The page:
President Obama greeted some championship basketball players Monday at the White House. That it was 33 years after N.C. State’s miracle national championship mattered not, except for the absence of the head coach, Jim Valvano, who died of cancer more than 20 years ago.
Players reckoned Valvano would have loved meeting the president and Vice President Joe Biden in the East Room and would have added some quips to the occasion. Assistant Coach Ed McLean also has died, along with players Quinton Leonard and Lorenzo Charles, who sank the winning basket in the 1983 game.
Dereck Whittenburg, who fired a shot at the basket that Charles grabbed and put through the hoop, said he could imagine Valvano saying, “Prez, glad you got us here. Why did it take so long?” The team didn’t make the trip in 1983 because of budget concerns.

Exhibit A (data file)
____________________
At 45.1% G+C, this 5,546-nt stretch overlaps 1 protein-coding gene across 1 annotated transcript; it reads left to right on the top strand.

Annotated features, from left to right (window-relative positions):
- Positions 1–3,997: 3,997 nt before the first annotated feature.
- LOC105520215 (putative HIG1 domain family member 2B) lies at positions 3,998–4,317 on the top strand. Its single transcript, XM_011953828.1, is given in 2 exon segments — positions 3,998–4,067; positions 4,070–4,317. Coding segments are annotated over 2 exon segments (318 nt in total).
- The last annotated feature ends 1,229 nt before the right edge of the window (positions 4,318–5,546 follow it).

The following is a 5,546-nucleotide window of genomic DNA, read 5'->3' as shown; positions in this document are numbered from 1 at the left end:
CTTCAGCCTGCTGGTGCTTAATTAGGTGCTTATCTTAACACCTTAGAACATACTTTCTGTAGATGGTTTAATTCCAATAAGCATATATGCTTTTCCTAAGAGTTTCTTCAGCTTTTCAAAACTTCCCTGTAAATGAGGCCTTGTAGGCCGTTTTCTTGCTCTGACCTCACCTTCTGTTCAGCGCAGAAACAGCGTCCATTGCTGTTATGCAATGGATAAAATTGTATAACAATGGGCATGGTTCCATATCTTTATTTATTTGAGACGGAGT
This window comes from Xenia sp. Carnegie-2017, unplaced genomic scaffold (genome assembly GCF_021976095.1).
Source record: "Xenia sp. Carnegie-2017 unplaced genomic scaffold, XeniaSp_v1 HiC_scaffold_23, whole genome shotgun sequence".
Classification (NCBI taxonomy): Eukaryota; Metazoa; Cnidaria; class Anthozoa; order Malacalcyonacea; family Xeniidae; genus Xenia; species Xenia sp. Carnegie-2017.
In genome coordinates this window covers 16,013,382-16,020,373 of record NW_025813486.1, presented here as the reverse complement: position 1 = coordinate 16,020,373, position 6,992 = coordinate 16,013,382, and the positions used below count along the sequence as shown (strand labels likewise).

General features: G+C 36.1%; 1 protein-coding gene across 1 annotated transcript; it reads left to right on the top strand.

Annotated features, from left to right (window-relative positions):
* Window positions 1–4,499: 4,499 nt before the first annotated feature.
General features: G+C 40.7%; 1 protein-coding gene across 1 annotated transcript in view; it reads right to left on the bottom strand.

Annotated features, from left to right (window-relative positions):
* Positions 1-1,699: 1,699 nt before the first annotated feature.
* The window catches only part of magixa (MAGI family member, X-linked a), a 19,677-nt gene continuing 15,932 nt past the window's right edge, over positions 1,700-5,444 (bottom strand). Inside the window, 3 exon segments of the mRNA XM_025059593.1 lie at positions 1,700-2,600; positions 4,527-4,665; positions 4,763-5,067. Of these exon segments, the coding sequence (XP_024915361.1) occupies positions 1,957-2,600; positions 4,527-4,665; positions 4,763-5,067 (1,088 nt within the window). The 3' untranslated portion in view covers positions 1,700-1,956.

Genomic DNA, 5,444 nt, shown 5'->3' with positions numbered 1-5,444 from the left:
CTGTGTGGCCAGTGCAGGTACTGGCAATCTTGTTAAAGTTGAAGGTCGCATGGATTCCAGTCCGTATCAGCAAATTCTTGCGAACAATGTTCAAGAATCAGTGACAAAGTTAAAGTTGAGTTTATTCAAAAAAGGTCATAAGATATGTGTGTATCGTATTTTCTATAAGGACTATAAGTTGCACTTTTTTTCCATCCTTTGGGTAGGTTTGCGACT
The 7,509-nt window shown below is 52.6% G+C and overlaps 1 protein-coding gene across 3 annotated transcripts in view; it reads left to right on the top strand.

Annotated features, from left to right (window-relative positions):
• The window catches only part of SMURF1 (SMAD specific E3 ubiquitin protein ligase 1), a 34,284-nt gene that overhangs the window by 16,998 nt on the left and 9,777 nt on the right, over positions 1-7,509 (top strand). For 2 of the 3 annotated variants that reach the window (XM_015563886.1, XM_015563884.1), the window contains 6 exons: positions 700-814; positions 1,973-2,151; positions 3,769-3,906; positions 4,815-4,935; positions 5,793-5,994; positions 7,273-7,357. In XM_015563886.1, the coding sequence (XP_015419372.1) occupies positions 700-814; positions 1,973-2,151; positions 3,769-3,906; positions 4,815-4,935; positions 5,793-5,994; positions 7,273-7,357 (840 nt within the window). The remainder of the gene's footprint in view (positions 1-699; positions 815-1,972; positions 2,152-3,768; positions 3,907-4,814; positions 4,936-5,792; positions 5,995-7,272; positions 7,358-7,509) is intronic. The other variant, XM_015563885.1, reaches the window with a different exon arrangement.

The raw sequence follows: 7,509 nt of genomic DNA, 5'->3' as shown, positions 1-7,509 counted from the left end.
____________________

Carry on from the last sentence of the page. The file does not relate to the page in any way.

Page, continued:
Indeed, Valvano will be remembered as the coach who inspired an underdog team that seemed touched by fate as it moved through the NCAA tournament. In the championship game, Valvano came up with a strategy to hold down the score while forcing University of Houston players to shoot foul shots, too many of which they missed. It became a game for the ages.
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Years later, “Jimmy V” courageously battled cancer, and a foundation was formed in his name. Today, more than 20 years after his death, he remains an iconic figure on the N.C. State campus. And the team, now older and grayer as its players move through middle age, also holds a warm memory for all of the Wolfpack Nation. On Monday, the commander in chief of a larger nation made good on a custom of welcoming champions to his house.